Advocacy groups to Congress: Don’t militarize infrastructure bills
Nearly 50 advocacy groups representing a wide array of issue areas — from faith-based to government oversight organizations — sent a letter on Thursday to House Speaker Nancy Pelosi and Senate Majority Leader Chuck Schumer advising them that adding additional money for the Pentagon any upcoming infrastructure legislation will do nothing to create jobs and modernize the U.S. economy, while making security challenges worse.
The groups — including Public Citizen, the Sunrise Movement, and Demand Progress* — note that President Biden’s proposed Pentagon budget is already too high and that DOD has never passed an accounting audit.
“We are a nation experiencing multiple crises,” they write. “We are recovering from a year of record unemployment and housing insecurity, reeling from the loss of loved ones, staggering under the weight of multiplying medical and student loan debt, confronting systemic racism and violent white nationalism, and combating the ongoing climate crisis. Militarized spending has not solved these problems, and in many ways has made them worse.”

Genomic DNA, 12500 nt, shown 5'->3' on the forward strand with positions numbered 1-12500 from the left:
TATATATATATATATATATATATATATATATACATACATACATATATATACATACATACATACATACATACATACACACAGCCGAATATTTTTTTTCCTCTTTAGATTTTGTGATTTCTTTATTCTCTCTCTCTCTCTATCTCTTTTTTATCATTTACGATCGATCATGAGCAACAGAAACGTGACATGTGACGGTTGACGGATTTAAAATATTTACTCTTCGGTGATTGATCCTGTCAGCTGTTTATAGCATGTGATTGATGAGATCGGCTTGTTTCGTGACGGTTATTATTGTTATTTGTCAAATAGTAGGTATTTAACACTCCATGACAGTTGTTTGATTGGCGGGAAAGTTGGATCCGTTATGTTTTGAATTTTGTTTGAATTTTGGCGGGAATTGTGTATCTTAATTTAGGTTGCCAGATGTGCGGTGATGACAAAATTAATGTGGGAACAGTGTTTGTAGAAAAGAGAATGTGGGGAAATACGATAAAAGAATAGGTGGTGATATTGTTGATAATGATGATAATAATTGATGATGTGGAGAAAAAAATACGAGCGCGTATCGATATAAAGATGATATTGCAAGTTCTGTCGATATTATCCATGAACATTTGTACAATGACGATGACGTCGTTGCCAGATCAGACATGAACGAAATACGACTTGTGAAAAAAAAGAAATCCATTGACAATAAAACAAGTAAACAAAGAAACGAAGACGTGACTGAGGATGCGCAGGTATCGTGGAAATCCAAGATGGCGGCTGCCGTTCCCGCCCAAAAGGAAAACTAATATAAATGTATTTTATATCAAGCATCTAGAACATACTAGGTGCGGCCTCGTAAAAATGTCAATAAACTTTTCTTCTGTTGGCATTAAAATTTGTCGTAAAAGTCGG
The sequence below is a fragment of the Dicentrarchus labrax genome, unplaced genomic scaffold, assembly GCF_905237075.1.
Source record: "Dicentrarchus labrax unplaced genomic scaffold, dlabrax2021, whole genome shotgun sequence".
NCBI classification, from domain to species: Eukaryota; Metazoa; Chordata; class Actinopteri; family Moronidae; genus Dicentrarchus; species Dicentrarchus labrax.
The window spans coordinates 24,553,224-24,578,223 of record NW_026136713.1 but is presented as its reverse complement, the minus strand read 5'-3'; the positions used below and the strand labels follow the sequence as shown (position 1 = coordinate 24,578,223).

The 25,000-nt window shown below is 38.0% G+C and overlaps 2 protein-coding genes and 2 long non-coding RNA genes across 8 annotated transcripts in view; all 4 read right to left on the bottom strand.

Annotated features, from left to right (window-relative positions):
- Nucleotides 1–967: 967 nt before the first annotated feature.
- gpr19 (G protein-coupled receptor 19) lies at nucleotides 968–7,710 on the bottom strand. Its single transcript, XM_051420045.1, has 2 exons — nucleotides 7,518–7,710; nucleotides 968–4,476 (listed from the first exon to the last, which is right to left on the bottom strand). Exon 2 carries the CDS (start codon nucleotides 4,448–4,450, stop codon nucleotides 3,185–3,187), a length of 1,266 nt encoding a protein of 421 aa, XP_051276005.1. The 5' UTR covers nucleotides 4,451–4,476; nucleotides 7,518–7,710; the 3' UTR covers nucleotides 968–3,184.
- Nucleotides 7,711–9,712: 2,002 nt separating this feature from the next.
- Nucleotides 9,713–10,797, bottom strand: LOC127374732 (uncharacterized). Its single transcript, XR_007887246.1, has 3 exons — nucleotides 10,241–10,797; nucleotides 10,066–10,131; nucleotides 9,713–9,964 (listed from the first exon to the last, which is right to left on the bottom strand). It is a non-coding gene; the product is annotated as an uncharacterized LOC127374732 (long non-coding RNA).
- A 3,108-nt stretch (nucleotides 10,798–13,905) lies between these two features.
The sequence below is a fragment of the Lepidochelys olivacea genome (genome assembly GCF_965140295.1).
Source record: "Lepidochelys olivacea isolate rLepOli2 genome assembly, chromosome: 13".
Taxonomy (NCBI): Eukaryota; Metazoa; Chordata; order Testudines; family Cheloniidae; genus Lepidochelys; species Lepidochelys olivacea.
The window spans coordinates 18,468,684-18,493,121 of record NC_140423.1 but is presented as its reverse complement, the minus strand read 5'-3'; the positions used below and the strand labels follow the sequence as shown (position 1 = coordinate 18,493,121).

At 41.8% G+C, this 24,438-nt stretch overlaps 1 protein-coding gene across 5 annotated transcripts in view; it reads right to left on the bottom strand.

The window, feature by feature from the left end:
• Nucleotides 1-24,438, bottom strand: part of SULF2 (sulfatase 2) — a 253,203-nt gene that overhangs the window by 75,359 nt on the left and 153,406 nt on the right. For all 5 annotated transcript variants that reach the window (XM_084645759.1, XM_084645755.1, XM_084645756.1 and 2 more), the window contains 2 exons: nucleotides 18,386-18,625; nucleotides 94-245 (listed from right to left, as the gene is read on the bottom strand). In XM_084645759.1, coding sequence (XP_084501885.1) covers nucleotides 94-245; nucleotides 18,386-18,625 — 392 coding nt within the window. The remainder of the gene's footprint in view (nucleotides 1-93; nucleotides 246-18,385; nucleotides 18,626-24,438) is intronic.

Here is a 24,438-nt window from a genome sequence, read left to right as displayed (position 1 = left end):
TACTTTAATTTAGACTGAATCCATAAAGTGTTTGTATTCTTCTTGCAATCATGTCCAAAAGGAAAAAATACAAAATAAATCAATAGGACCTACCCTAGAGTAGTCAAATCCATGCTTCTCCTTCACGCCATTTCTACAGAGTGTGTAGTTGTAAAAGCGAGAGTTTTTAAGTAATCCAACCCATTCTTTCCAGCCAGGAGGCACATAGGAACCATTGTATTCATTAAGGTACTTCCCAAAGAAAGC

The groups say that “[r]equests for additional Department of Defense spending have cropped up outside of the traditional budget authorization process, with legislators on both sides of the aisle attempting to tuck pet projects into the large-scale spending package.”
And this wouldn’t be the first time in the past year that the military industrial complex has benefited from unrelated spending. Last September, DOD funnelled most of the $1 billion Congress allocated for COVID relief to defense contractors, which were then used to, as the Washington Post reported at the time, “make things such as jet engine parts, body armor and dress uniforms.”
“[T]o add Pentagon pork to an initiative meant for the prosperity and safety of our communities would be truly callous,” said Erica Fein, Senior Washington Director at Win Without War, a group that also signed the letter. “Dollar for dollar, more jobs are created when invested in sectors like clean energy and education than in defense spending.”
*The Quincy Institute for Responsible Statecraft is also a signatory.